While the US Gets More Strict on Vaping, New Zealand Moves to Relax Its Laws

Governments have been unsure how to handle the new technology.

Aug 3 2016, 5:40pm

Image: Michael Button/Flickr

Nobody around the world really knows what to do about vaping. Even as new strict vaping regulations trickle into effect in the US, New Zealand's government is seriously considering un-banning the devices, which have been effectively illegal in the country since they first emerged more than a decade ago.

These divergent approaches demonstrate the key conflict at the root of vaping regulation debates: does the potential good of e-cigarettes getting people to quit smoking outweigh the potential bad?

"There is a lack of clarity about long-term health risks to users and the potential adverse effects on non-users exposed to e-cigarette vapour," reads a policy paper from the New Zealand Ministry of Health outlining to proposed regulation changes. "At the same time, there is general scientific consensus that the exclusive use of e-cigarettes is significantly less harmful than smoking. There is emerging evidence that e-cigarette use may substantially reduce the burden of disease caused by smoking."

Though the New Zealand government took a hard stance against vaping early on, it also supported efforts to better understand the risks and benefits of e-cigarettes. A government-funded study in 2013 was one of the first to demonstrate the smoking-cessation possibilities of vaping, showing people who used e-cigarettes were just as likely to quit as those who use the nicotine patch. More studies have shown that, overall, e-cigarettes are much less harmful than smoking, which is partly why New Zealand is reconsidering its stance.

Currently, the sale of nicotine-containing e-cigarettes and e-liquids is illegal in New Zealand, and you can only purchase devices and liquids that contain no nicotine. It's also legal to import nicotine-spiked products for personal use. But the government has proposed loosening up the ban to allow the sale of nicotine vape products in the country, while still banning the use for kids under 18 and prohibiting e-cigarette advertising. It's not a done deal, and the Ministry of Health is currently seeking public feedback before finalizing the rules, but the government has "agreed in principle to nicotine e-cigarettes being legally available for sale and supply in New Zealand," according to the policy paper.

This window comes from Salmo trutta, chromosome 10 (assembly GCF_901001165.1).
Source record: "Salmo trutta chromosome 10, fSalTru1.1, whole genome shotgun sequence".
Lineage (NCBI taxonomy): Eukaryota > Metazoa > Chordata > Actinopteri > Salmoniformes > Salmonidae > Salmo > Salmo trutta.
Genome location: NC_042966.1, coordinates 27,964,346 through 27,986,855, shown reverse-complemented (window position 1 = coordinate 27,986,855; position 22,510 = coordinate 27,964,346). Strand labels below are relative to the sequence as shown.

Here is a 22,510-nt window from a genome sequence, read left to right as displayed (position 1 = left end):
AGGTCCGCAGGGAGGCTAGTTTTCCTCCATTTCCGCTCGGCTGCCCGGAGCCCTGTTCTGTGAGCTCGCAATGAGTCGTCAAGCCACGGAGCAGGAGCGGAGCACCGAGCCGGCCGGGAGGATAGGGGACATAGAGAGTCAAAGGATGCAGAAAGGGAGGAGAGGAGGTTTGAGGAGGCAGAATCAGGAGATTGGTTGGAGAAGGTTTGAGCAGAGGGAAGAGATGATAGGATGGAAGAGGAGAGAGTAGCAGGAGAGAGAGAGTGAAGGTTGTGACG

Meanwhile, in the US, vaping laws are only getting more strict. The Food and Drug Administration's regulations that were revealed this spring come into effect on Monday, August 8. That means that, as of next week, the FDA will enforce regulations nationwide that include prohibiting the sale of e-cigarettes to minors (a law that was already in place in a lot of states and cities) and banning free samples. Many of the regulations have been embraced by the vaping community, but the regulations also include a requirement for all vape manufacturers to complete a lengthy, expensive application process that some industry advocates say will put most companies out of business.

A major concern for many regulators is the use of e-cigarettes by teens, which is on the rise in both the US and New Zealand, as well as other countries. But laws to protect youth from vaping are different than the ban in New Zealand, or effective bans, like what may happen in the US if most of the industry crumbles under new regulation. These stricter laws limit the potential of vape products to help smokers quit and may even encourage people to keep, or return, to smoking.

As governments grapple with the best regulatory approach, it's helpful to compare how different strategies around the world pan out.